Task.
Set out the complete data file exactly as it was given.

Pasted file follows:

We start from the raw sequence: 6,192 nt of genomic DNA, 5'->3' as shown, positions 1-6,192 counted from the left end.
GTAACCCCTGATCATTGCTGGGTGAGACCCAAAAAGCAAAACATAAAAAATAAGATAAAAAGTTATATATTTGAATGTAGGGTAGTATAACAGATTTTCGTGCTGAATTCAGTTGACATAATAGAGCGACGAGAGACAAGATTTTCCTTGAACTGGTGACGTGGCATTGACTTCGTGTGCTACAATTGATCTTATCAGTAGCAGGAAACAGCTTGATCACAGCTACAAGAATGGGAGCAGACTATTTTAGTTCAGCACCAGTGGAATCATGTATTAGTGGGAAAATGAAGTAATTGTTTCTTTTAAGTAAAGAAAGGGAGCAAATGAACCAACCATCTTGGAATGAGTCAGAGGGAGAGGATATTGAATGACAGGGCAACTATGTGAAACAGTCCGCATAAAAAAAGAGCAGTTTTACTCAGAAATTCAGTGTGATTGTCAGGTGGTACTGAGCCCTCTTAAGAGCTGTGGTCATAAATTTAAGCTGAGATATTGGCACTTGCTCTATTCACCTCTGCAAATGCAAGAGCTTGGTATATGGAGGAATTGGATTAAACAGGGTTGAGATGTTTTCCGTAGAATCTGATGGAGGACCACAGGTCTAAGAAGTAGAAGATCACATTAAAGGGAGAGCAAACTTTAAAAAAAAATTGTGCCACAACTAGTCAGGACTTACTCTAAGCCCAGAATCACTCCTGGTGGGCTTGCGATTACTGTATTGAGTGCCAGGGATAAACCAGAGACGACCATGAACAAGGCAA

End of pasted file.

We start from the raw sequence: 6,192 nt of genomic DNA, 5'->3' as shown, positions 1-6,192 counted from the left end.
GTAACCCCTGATCATTGCTGGGTGAGACCCAAAAAGCAAAACATAAAAAATAAGATAAAAAGTTATATATTTGAATGTAGGGTAGTATAACAGATTTTCGTGCTGAATTCAGTTGACATAATAGAGCGACGAGAGACAAGATTTTCCTTGAACTGGTGACGTGGCATTGACTTCGTGTGCTACAATTGATCTTATCAGTAGCAGGAAACAGCTTGATCACAGCTACAAGAATGGGAGCAGACTATTTTAGTTCAGCACCAGTGGAATCATGTATTAGTGGGAAAATGAAGTAATTGTTTCTTTTAAGTAAAGAAAGGGAGCAAATGAACCAACCATCTTGGAATGAGTCAGAGGGAGAGGATATTGAATGACAGGGCAACTATGTGAAACAGTCCGCATAAAAAAAGAGCAGTTTTACTCAGAAATTCAGTGTGATTGTCAGGTGGTACTGAGCCCTCTTAAGAGCTGTGGTCATAAATTTAAGCTGAGATATTGGCACTTGCTCTATTCACCTCTGCAAATGCAAGAGCTTGGTATATGGAGGAATTGGATTAAACAGGGTTGAGATGTTTTCCGTAGAATCTGATGGAGGACCACAGGTCTAAGAAGTAGAAGATCACATTAAAGGGAGAGCAAACTTTAAAAAAAAATTGTGCCACAACTAGTCAGGACTTACTCTAAGCCCAGAATCACTCCTGGTGGGCTTGCGATTACTGTATTGAGTGCCAGGGATAAACCAGAGACGACCATGAACAAGGCAA